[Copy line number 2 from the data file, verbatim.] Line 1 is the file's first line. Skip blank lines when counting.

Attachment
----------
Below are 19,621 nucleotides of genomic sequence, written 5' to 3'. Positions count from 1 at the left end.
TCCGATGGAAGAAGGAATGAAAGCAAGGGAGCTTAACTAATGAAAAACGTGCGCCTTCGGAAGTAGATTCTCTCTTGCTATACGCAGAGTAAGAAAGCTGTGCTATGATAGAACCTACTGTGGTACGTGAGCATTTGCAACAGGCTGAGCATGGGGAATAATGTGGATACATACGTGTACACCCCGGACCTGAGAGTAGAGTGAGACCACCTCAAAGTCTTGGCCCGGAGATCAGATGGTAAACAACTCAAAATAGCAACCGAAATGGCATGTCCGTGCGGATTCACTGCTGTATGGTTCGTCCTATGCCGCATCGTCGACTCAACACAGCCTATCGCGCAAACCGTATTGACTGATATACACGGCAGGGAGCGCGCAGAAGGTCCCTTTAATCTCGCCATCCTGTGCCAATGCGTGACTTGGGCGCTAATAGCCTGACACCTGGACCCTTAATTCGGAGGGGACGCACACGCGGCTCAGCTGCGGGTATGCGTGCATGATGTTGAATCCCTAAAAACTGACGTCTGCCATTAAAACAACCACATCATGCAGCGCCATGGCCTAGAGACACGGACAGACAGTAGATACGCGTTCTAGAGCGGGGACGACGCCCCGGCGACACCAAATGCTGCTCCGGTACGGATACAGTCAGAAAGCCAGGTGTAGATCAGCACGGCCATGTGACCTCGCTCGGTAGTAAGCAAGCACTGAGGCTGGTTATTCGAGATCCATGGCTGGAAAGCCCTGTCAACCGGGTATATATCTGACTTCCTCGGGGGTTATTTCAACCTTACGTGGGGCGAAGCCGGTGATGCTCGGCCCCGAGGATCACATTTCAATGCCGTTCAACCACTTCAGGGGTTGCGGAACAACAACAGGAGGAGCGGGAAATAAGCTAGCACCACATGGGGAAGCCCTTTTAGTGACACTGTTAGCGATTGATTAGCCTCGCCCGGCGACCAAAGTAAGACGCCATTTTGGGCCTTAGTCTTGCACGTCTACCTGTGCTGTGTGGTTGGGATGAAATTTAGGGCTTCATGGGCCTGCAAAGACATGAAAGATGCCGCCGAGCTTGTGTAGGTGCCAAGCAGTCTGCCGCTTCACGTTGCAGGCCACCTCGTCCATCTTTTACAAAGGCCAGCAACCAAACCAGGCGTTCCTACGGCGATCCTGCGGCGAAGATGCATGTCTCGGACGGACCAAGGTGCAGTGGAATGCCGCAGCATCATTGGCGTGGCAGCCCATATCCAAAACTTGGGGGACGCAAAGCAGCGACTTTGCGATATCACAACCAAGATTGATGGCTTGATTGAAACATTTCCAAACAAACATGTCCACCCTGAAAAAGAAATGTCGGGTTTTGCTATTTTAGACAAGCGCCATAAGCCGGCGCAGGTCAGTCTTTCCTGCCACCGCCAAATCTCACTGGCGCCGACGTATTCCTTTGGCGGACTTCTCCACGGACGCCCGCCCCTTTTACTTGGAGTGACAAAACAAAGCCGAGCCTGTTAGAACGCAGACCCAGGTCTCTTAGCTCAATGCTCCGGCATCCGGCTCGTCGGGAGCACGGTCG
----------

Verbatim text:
TCCGATGGAAGAAGGAATGAAAGCAAGGGAGCTTAACTAATGAAAAACGTGCGCCTTCGGAAGTAGATTCTCTCTTGCTATACGCAGAGTAAGAAAGCTGTGCTATGATAGAACCTACTGTGGTACGTGAGCATTTGCAACAGGCTGAGCATGGGGAATAATGTGGATACATACGTGTACACCCCGGACCTGAGAGTAGAGTGAGACCACCTCAAAGTCTTGGCCCGGAGATCAGATGGTAAACAACTCAAAATAGCAACCGAAATGGCATGTCCGTGCGGATTCACTGCTGTATGGTTCGTCCTATGCCGCATCGTCGACTCAACACAGCCTATCGCGCAAACCGTATTGACTGATATACACGGCAGGGAGCGCGCAGAAGGTCCCTTTAATCTCGCCATCCTGTGCCAATGCGTGACTTGGGCGCTAATAGCCTGACACCTGGACCCTTAATTCGGAGGGGACGCACACGCGGCTCAGCTGCGGGTATGCGTGCATGATGTTGAATCCCTAAAAACTGACGTCTGCCATTAAAACAACCACATCATGCAGCGCCATGGCCTAGAGACACGGACAGACAGTAGATACGCGTTCTAGAGCGGGGACGACGCCCCGGCGACACCAAATGCTGCTCCGGTACGGATACAGTCAGAAAGCCAGGTGTAGATCAGCACGGCCATGTGACCTCGCTCGGTAGTAAGCAAGCACTGAGGCTGGTTATTCGAGATCCATGGCTGGAAAGCCCTGTCAACCGGGTATATATCTGACTTCCTCGGGGGTTATTTCAACCTTACGTGGGGCGAAGCCGGTGATGCTCGGCCCCGAGGATCACATTTCAATGCCGTTCAACCACTTCAGGGGTTGCGGAACAACAACAGGAGGAGCGGGAAATAAGCTAGCACCACATGGGGAAGCCCTTTTAGTGACACTGTTAGCGATTGATTAGCCTCGCCCGGCGACCAAAGTAAGACGCCATTTTGGGCCTTAGTCTTGCACGTCTACCTGTGCTGTGTGGTTGGGATGAAATTTAGGGCTTCATGGGCCTGCAAAGACATGAAAGATGCCGCCGAGCTTGTGTAGGTGCCAAGCAGTCTGCCGCTTCACGTTGCAGGCCACCTCGTCCATCTTTTACAAAGGCCAGCAACCAAACCAGGCGTTCCTACGGCGATCCTGCGGCGAAGATGCATGTCTCGGACGGACCAAGGTGCAGTGGAATGCCGCAGCATCATTGGCGTGGCAGCCCATATCCAAAACTTGGGGGACGCAAAGCAGCGACTTTGCGATATCACAACCAAGATTGATGGCTTGATTGAAACATTTCCAAACAAACATGTCCACCCTGAAAAAGAAATGTCGGGTTTTGCTATTTTAGACAAGCGCCATAAGCCGGCGCAGGTCAGTCTTTCCTGCCACCGCCAAATCTCACTGGCGCCGACGTATTCCTTTGGCGGACTTCTCCACGGACGCCCGCCCCTTTTACTTGGAGTGACAAAACAAAGCCGAGCCTGTTAGAACGCAGACCCAGGTCTCTTAGCTCAATGCTCCGGCATCCGGCTCGTCGGGAGCACGGTCG